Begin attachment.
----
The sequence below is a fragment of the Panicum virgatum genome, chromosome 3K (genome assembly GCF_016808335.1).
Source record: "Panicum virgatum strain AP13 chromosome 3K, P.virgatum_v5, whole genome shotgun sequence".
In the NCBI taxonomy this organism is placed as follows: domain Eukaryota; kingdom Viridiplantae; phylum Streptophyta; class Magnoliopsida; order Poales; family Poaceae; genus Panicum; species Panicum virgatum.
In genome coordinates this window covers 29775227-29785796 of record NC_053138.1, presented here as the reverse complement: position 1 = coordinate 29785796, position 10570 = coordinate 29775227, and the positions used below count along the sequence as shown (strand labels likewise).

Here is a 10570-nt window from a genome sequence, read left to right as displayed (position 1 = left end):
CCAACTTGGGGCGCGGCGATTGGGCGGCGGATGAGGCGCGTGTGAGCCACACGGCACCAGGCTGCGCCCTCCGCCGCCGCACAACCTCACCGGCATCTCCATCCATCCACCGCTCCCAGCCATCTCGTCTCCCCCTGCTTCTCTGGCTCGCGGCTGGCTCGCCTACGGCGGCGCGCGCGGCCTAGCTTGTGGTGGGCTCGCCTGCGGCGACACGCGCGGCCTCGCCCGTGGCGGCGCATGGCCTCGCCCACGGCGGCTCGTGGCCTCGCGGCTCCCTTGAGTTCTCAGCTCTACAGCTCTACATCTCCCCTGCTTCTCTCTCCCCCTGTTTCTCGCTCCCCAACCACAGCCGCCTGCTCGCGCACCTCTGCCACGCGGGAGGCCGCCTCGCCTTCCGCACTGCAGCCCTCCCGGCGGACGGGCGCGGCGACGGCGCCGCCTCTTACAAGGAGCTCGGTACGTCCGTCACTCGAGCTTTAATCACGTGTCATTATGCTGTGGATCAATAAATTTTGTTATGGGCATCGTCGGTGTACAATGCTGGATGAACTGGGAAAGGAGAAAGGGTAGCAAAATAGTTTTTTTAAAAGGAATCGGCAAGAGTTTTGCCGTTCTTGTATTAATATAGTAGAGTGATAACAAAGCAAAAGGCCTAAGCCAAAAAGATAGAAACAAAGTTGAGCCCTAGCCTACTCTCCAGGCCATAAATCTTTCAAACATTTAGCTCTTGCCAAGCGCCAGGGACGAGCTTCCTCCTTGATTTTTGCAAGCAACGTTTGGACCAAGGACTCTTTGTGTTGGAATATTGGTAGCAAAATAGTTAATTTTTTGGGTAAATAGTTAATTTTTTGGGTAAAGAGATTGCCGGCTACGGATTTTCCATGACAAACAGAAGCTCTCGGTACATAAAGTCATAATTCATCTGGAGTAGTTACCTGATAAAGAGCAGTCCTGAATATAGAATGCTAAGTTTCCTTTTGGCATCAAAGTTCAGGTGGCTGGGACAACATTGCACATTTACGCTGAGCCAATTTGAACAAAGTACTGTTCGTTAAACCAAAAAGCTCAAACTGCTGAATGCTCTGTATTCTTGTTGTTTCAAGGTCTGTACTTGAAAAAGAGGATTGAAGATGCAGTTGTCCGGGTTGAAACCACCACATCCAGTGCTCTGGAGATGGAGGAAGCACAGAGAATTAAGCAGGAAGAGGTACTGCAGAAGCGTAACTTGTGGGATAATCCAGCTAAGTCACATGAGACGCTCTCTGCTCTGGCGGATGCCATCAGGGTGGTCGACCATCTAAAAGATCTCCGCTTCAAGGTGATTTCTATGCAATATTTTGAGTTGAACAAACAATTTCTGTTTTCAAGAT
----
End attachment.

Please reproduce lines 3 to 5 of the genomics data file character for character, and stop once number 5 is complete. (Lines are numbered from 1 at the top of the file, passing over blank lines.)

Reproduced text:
In the NCBI taxonomy this organism is placed as follows: domain Eukaryota; kingdom Viridiplantae; phylum Streptophyta; class Magnoliopsida; order Poales; family Poaceae; genus Panicum; species Panicum virgatum.
In genome coordinates this window covers 29775227-29785796 of record NC_053138.1, presented here as the reverse complement: position 1 = coordinate 29785796, position 10570 = coordinate 29775227, and the positions used below count along the sequence as shown (strand labels likewise).

Here is a 10570-nt window from a genome sequence, read left to right as displayed (position 1 = left end):